You want to win someone over? Then be welcoming. You want to bring someone to church? Then calling him a sinner is probably not the best strategy. You want someone to agree with you? Then calling him an idiot won't help. You want someone not to blow up people in your country? Then making them feel unwelcome in your country is counterproductive. In that same Through the Wormhole episode, one social scientist shows how including people in a group, through something as simple as using language like “we” and “our” and “us," will get most of them to eventually say they will sacrifice themselves to save the group! So when we look at a Muslim and say, “You are not one of us” but ISIS says to him, “You are one of us,” to whom will that person gravitate?

But come on! Jesus' parable about searching for the lost sheep and bringing him back is a way to fight terrorism? Being welcoming to radicals will change them? What are you thinking? 

I'm thinking of something I learned from the NPR podcast Invisibilia. In the episode “Flip the Script” Hanna Rosen tells how in 2012 the Danish town of Aarhus started noticing a lot of Muslim youths had gone missing. Actually, the Muslim community noticed it and went to the police. Two officers, Allan Aarslev and Thorlief Link, caught the calls from hysterical parents. They eventually realized that these Muslim kids were going to Syria to be radicalized. At a time when most of Europe was dealing with this by lowering the boom on Muslims, these cops flipped the script. Or took a page from the gospel, perhaps unwittingly.

Aarslev and Link let their Muslim community know that if any of their kids returned to Denmark from Syria, they would be welcomed. They should call the officers and they would receive help going back to school, getting an apartment, meeting a mentor or a psychiatrist and whatever else they need to become integrated again as a Danish citizen.

And it worked! 34 kids left. Some were killed or captured. But of the 18 kids who left Aarhus and returned, they all got calls from Aarslev or Link and ended up in their office and took advantage of the program. As have 330 other potential radicals. So far there have been no terrorist attacks in Aarhus, Denmark. And the number of young people leaving for Syria dropped...to just 1 in 2015.

Social scientists call this noncomplementary behavior. Complementary behavior is treating others the way they treat you. You are nice to them if they are nice to you. You treat them badly if they treat you badly. Jesus is the champion of noncomplementary behavior. If they berate you, bless them. If they persecute you, pray for them. If they wrong you, forgive them...even if they are nailing you to the cross at the time!


I remember how I felt on 9/11. You do, too. And I know why more people don't feel like doing what Jesus said. But that's no excuse. If he is truly our Lord and God, if we say we are his followers, we know what we've got to do. And if that scares us, that's why he said we need to have faith in him. If we feel we are signing our death warrant, well, he did say we need to take up our cross. We need to trust him, the living embodiment of the God who is love, and go where he has trod. If we don't do what he says, it's our fault if it doesn't work, not his. It all comes down to living in the Spirit of Christ, trusting in his grace. It works if you use it.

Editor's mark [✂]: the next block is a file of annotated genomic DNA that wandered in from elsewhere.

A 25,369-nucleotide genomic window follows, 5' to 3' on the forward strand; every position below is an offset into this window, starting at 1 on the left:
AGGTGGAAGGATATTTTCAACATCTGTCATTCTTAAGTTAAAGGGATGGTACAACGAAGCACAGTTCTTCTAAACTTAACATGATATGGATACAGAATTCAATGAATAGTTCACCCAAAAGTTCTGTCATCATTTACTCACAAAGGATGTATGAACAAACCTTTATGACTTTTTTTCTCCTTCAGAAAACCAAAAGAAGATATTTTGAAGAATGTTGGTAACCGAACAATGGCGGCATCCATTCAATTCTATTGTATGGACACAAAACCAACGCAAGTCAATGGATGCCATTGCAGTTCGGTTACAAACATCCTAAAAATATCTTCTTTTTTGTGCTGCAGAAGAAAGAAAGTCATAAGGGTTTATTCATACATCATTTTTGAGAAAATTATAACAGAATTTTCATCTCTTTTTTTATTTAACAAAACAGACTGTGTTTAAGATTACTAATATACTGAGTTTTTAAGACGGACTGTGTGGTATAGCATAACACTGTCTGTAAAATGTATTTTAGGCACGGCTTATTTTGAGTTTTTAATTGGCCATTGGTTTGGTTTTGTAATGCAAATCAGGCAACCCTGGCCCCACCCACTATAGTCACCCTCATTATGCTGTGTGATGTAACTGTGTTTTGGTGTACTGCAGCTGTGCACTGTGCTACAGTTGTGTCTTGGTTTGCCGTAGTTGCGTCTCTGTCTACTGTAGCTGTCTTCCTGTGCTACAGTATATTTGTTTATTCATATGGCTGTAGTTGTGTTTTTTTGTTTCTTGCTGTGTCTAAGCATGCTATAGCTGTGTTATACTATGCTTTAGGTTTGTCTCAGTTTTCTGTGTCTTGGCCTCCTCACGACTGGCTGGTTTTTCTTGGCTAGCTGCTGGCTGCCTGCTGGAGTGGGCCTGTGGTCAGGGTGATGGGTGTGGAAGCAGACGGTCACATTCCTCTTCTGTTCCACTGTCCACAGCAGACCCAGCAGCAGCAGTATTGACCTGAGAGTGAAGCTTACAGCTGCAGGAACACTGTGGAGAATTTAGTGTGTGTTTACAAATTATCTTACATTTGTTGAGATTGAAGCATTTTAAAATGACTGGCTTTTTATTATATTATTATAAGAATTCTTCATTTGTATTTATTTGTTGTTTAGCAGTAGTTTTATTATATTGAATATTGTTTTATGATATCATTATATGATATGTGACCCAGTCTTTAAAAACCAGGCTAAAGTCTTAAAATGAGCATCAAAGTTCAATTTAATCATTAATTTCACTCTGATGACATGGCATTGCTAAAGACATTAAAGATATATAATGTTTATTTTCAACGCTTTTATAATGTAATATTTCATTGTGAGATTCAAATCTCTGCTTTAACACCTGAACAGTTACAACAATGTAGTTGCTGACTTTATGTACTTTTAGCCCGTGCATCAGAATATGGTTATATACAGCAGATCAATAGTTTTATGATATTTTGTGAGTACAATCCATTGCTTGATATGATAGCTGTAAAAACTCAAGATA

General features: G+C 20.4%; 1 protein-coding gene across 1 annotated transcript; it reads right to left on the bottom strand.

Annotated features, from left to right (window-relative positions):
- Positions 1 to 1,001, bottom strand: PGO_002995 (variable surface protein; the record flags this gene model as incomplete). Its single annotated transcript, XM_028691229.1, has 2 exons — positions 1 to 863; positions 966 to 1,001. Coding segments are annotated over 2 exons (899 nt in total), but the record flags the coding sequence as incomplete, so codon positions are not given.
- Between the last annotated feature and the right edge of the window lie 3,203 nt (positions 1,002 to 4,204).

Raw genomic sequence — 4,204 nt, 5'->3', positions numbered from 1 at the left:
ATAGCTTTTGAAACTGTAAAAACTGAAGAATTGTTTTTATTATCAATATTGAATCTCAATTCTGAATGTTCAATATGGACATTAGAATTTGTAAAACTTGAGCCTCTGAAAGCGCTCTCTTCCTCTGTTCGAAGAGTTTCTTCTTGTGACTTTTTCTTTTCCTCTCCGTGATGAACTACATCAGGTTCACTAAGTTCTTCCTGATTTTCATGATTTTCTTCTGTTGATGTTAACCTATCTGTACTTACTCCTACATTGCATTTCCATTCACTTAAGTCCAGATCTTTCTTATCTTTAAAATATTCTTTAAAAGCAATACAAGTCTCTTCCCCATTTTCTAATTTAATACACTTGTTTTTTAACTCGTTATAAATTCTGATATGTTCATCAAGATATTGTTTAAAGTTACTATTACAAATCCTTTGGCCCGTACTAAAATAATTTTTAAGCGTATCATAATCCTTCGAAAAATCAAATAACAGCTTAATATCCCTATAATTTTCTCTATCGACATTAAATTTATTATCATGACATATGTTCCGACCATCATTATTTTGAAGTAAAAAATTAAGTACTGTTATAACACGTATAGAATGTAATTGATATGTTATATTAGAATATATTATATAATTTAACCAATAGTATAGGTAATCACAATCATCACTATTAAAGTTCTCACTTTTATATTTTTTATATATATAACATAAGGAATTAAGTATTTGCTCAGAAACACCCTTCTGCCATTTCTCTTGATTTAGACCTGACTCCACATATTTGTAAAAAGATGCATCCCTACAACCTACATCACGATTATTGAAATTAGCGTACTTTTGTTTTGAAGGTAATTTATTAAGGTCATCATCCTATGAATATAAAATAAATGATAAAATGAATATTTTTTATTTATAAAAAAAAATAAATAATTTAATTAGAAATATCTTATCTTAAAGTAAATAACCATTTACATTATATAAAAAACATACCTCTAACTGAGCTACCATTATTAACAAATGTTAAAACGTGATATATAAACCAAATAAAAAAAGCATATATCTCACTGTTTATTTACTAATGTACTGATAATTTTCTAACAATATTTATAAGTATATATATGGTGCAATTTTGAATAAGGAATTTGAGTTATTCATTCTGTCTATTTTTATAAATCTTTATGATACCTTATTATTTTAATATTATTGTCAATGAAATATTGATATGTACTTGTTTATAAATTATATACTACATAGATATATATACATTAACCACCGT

Monday, September 5, 2016

Cost

The word has come down from the Vatican. Sermons should be no longer than 8 minutes, according to Archbishop Nikola Eterovic, the secretary general of the Synod of Bishops. Homilies should be tailored to people with short attention spans. The article in the Guardian where I read this also mentions Irish priest Father Michael Kenny who has an early morning mass that only runs 15 minutes! And attendance has gone from 3 or 4 to 30 or 40. In by 7:30 am and out by 7:45, perfect for people going to work or taking kids to school, Fr. Kenny says. I am assuming, therefore, this is a weekday mass.

I responded to the Facebook post of this article by saying, “Why not replace the scripture readings with TL;DR (Too Long; Didn't Read), limit the sermon to 140 characters and put the whole service on a Vine?” (That's a social media platform that hosts 6 second videos.) “Jesus' Sermon on the Mount takes up 3 whole chapters of Matthew. What was he thinking?”

Now I agree with Archbishop Eterovic that clergy should keep up on current affairs and address issues of local or national significance and that they should follow the pope's lead in taking a whole week to turn out a sermon that is “engaging and relevant.” (I don't remember the pope's sermons being breaktakingly short, however.) I also agree that short sermons are harder to write because they have to be really disciplined and well-crafted. The reason I write my sermons is because I don't want to subject you to 40 minutes of me rambling. Writing makes me think hard about what precisely I am saying and exactly how I am saying it. It helps me time them accurately and keep them short, though usually they are twice the length of the Archbishop's ideal.

I also know that a short sermon can be very effective. The shortest one I ever heard was when Fr. Paul Rasmus was leaving St. Paul's in Key West. At our final Keys Convocation with him, his sermon was this: “God loves you, and there is nothing that you can do to stop that!” Period. But I don't think you could get away with that weekly.